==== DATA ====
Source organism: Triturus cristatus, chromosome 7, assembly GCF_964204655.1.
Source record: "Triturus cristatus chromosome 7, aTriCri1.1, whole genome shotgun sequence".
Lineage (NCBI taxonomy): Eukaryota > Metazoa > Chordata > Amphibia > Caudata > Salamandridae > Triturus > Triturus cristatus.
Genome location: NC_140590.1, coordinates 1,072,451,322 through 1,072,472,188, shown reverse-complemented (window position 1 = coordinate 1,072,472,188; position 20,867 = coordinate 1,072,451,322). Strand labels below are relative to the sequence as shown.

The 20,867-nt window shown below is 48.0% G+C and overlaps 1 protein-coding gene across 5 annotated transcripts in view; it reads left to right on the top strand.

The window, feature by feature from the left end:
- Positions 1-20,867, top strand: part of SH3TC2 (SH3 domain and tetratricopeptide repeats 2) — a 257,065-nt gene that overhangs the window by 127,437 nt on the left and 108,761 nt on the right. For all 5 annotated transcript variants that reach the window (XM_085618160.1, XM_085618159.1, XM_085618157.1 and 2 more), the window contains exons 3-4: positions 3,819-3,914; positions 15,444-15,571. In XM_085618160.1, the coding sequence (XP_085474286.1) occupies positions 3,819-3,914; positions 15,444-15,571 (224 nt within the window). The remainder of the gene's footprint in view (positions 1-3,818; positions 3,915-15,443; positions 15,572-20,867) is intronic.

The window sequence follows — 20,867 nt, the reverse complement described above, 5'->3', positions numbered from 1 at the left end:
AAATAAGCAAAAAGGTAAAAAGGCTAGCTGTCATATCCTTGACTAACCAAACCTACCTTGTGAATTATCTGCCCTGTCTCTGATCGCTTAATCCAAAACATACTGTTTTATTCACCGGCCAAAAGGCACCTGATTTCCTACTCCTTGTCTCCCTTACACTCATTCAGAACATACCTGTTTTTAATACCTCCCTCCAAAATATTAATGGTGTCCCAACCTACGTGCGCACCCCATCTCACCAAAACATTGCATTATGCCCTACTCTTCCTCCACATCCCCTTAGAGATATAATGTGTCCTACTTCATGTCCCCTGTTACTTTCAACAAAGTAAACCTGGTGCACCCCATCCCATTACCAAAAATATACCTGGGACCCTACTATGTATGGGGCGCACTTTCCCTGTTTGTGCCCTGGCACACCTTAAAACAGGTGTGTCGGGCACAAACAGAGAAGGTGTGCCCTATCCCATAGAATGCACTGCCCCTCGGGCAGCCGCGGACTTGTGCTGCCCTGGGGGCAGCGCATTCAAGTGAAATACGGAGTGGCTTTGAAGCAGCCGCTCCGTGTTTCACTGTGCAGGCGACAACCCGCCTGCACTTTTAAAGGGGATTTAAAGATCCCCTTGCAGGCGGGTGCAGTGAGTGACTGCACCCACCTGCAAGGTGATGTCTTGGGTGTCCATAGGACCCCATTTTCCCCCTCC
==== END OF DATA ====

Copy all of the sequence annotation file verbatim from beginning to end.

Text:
Source organism: Triturus cristatus, chromosome 7, assembly GCF_964204655.1.
Source record: "Triturus cristatus chromosome 7, aTriCri1.1, whole genome shotgun sequence".
Lineage (NCBI taxonomy): Eukaryota > Metazoa > Chordata > Amphibia > Caudata > Salamandridae > Triturus > Triturus cristatus.
Genome location: NC_140590.1, coordinates 1,072,451,322 through 1,072,472,188, shown reverse-complemented (window position 1 = coordinate 1,072,472,188; position 20,867 = coordinate 1,072,451,322). Strand labels below are relative to the sequence as shown.

The 20,867-nt window shown below is 48.0% G+C and overlaps 1 protein-coding gene across 5 annotated transcripts in view; it reads left to right on the top strand.

The window, feature by feature from the left end:
- Positions 1-20,867, top strand: part of SH3TC2 (SH3 domain and tetratricopeptide repeats 2) — a 257,065-nt gene that overhangs the window by 127,437 nt on the left and 108,761 nt on the right. For all 5 annotated transcript variants that reach the window (XM_085618160.1, XM_085618159.1, XM_085618157.1 and 2 more), the window contains exons 3-4: positions 3,819-3,914; positions 15,444-15,571. In XM_085618160.1, the coding sequence (XP_085474286.1) occupies positions 3,819-3,914; positions 15,444-15,571 (224 nt within the window). The remainder of the gene's footprint in view (positions 1-3,818; positions 3,915-15,443; positions 15,572-20,867) is intronic.

The window sequence follows — 20,867 nt, the reverse complement described above, 5'->3', positions numbered from 1 at the left end:
AAATAAGCAAAAAGGTAAAAAGGCTAGCTGTCATATCCTTGACTAACCAAACCTACCTTGTGAATTATCTGCCCTGTCTCTGATCGCTTAATCCAAAACATACTGTTTTATTCACCGGCCAAAAGGCACCTGATTTCCTACTCCTTGTCTCCCTTACACTCATTCAGAACATACCTGTTTTTAATACCTCCCTCCAAAATATTAATGGTGTCCCAACCTACGTGCGCACCCCATCTCACCAAAACATTGCATTATGCCCTACTCTTCCTCCACATCCCCTTAGAGATATAATGTGTCCTACTTCATGTCCCCTGTTACTTTCAACAAAGTAAACCTGGTGCACCCCATCCCATTACCAAAAATATACCTGGGACCCTACTATGTATGGGGCGCACTTTCCCTGTTTGTGCCCTGGCACACCTTAAAACAGGTGTGTCGGGCACAAACAGAGAAGGTGTGCCCTATCCCATAGAATGCACTGCCCCTCGGGCAGCCGCGGACTTGTGCTGCCCTGGGGGCAGCGCATTCAAGTGAAATACGGAGTGGCTTTGAAGCAGCCGCTCCGTGTTTCACTGTGCAGGCGACAACCCGCCTGCACTTTTAAAGGGGATTTAAAGATCCCCTTGCAGGCGGGTGCAGTGAGTGACTGCACCCACCTGCAAGGTGATGTCTTGGGTGTCCATAGGACCCCATTTTCCCCCTCC